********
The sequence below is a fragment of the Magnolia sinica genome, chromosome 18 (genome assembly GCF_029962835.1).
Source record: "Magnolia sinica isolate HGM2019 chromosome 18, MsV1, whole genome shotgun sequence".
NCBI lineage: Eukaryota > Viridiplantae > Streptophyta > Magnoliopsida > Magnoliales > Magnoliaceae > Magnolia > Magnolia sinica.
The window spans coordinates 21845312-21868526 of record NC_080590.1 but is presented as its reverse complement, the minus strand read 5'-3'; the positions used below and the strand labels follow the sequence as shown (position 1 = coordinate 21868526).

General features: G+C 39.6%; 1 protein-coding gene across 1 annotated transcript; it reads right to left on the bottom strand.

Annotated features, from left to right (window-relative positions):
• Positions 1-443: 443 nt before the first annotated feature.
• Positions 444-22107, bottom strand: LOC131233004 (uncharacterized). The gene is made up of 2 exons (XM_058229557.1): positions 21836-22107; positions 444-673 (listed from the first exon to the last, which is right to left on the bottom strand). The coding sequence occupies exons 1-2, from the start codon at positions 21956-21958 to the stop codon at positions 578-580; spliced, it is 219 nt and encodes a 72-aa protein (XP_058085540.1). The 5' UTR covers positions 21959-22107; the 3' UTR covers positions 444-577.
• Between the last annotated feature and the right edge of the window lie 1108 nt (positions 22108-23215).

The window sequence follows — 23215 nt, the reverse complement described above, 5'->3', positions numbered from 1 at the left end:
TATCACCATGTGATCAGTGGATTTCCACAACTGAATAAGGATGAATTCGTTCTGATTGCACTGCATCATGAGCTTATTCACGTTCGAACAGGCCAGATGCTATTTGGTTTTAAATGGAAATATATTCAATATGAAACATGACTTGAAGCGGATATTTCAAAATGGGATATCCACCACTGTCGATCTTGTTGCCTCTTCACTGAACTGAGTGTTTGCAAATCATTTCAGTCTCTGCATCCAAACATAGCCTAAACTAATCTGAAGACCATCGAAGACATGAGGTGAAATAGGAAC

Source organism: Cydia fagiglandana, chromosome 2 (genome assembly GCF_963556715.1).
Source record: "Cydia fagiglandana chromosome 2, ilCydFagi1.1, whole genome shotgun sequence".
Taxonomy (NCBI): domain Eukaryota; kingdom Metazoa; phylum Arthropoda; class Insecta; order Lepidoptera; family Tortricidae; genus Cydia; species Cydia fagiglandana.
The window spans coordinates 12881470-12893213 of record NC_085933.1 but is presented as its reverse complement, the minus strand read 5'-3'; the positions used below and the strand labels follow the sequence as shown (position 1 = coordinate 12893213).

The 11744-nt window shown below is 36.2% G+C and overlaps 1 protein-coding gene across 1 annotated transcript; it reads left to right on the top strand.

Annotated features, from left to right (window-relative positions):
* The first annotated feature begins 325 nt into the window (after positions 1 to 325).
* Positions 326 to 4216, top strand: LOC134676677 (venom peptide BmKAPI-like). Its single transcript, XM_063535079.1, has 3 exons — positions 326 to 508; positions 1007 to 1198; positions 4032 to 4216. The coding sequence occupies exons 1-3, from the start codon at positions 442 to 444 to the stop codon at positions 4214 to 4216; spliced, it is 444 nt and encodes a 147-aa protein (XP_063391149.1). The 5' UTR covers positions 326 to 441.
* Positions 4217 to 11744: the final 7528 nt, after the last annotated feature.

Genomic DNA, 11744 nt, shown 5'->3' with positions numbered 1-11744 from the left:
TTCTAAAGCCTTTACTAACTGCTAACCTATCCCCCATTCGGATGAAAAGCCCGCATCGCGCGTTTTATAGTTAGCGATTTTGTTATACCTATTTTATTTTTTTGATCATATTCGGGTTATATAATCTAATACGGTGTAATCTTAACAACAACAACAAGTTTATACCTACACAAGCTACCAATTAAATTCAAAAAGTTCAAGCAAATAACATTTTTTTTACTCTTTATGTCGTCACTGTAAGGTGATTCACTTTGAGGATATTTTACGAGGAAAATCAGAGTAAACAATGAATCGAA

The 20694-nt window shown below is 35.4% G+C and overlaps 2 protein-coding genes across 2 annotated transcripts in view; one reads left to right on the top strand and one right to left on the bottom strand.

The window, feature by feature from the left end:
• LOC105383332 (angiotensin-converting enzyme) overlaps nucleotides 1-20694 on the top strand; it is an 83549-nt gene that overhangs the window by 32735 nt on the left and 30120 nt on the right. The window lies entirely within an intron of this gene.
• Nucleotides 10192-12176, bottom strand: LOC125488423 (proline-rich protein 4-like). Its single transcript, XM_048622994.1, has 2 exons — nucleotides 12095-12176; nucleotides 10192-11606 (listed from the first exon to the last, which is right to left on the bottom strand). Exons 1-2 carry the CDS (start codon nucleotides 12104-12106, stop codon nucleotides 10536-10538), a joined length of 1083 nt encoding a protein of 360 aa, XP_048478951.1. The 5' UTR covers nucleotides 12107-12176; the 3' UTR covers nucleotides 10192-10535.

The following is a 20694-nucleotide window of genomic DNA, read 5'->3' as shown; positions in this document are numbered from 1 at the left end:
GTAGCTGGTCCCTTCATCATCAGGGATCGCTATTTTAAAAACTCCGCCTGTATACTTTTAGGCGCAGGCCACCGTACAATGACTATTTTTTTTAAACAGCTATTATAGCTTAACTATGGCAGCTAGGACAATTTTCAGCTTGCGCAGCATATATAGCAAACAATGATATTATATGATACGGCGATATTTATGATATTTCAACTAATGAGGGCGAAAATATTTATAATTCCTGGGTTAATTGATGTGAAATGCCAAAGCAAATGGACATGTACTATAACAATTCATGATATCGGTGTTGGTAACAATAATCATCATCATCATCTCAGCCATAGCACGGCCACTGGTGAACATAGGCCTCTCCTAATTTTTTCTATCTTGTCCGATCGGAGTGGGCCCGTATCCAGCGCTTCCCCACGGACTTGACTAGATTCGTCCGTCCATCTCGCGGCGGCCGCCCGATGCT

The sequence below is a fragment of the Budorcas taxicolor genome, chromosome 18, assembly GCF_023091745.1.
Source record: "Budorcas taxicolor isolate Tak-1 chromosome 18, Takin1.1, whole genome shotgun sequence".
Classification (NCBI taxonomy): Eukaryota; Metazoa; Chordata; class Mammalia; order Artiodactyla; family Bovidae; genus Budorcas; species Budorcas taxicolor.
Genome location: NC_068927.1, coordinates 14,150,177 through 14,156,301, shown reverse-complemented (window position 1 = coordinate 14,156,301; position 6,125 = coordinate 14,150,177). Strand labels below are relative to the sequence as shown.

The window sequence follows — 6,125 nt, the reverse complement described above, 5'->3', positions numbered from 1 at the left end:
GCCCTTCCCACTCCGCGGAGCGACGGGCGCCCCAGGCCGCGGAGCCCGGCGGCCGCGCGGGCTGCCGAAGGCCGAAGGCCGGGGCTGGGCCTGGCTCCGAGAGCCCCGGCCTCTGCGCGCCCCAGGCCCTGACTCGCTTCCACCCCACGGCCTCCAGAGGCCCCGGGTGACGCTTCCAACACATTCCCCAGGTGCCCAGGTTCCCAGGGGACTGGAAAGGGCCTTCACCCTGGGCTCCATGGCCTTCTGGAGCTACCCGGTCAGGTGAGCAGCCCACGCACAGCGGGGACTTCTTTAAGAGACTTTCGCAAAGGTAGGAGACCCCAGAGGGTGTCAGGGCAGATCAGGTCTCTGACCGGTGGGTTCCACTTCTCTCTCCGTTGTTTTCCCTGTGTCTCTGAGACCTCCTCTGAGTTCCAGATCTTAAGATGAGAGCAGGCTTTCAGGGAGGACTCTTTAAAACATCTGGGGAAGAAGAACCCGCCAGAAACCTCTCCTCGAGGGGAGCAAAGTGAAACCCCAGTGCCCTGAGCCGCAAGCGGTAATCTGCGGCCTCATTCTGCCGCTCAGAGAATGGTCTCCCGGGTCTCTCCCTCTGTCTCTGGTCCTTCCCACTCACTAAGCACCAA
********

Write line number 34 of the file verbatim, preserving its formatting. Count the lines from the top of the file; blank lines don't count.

GCCCTTCCCACTCCGCGGAGCGACGGGCGCCCCAGGCCGCGGAGCCCGGCGGCCGCGCGGGCTGCCGAAGGCCGAAGGCCGGGGCTGGGCCTGGCTCCGAGAGCCCCGGCCTCTGCGCGCCCCAGGCCCTGACTCGCTTCCACCCCACGGCCTCCAGAGGCCCCGGGTGACGCTTCCAACACATTCCCCAGGTGCCCAGGTTCCCAGGGGACTGGAAAGGGCCTTCACCCTGGGCTCCATGGCCTTCTGGAGCTACCCGGTCAGGTGAGCAGCCCACGCACAGCGGGGACTTCTTTAAGAGACTTTCGCAAAGGTAGGAGACCCCAGAGGGTGTCAGGGCAGATCAGGTCTCTGACCGGTGGGTTCCACTTCTCTCTCCGTTGTTTTCCCTGTGTCTCTGAGACCTCCTCTGAGTTCCAGATCTTAAGATGAGAGCAGGCTTTCAGGGAGGACTCTTTAAAACATCTGGGGAAGAAGAACCCGCCAGAAACCTCTCCTCGAGGGGAGCAAAGTGAAACCCCAGTGCCCTGAGCCGCAAGCGGTAATCTGCGGCCTCATTCTGCCGCTCAGAGAATGGTCTCCCGGGTCTCTCCCTCTGTCTCTGGTCCTTCCCACTCACTAAGCACCAA